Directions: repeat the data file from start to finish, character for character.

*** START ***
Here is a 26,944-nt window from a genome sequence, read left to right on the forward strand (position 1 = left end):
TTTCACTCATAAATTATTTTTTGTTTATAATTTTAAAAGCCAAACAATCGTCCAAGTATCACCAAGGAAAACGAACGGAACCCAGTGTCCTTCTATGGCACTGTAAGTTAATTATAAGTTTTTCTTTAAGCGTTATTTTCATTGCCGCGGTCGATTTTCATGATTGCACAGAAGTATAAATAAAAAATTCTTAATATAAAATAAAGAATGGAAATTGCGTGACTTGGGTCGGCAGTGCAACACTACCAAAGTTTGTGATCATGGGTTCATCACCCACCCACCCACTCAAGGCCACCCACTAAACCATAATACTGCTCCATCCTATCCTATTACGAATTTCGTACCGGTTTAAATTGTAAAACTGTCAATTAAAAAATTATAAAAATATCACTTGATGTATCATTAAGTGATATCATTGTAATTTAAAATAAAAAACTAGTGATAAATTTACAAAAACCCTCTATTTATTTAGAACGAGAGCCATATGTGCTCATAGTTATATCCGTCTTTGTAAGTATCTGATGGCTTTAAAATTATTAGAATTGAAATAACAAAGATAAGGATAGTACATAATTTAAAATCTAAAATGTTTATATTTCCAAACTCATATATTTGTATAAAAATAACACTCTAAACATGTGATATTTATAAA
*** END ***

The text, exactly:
Here is a 26,944-nt window from a genome sequence, read left to right on the forward strand (position 1 = left end):
TTTCACTCATAAATTATTTTTTGTTTATAATTTTAAAAGCCAAACAATCGTCCAAGTATCACCAAGGAAAACGAACGGAACCCAGTGTCCTTCTATGGCACTGTAAGTTAATTATAAGTTTTTCTTTAAGCGTTATTTTCATTGCCGCGGTCGATTTTCATGATTGCACAGAAGTATAAATAAAAAATTCTTAATATAAAATAAAGAATGGAAATTGCGTGACTTGGGTCGGCAGTGCAACACTACCAAAGTTTGTGATCATGGGTTCATCACCCACCCACCCACTCAAGGCCACCCACTAAACCATAATACTGCTCCATCCTATCCTATTACGAATTTCGTACCGGTTTAAATTGTAAAACTGTCAATTAAAAAATTATAAAAATATCACTTGATGTATCATTAAGTGATATCATTGTAATTTAAAATAAAAAACTAGTGATAAATTTACAAAAACCCTCTATTTATTTAGAACGAGAGCCATATGTGCTCATAGTTATATCCGTCTTTGTAAGTATCTGATGGCTTTAAAATTATTAGAATTGAAATAACAAAGATAAGGATAGTACATAATTTAAAATCTAAAATGTTTATATTTCCAAACTCATATATTTGTATAAAAATAACACTCTAAACATGTGATATTTATAAA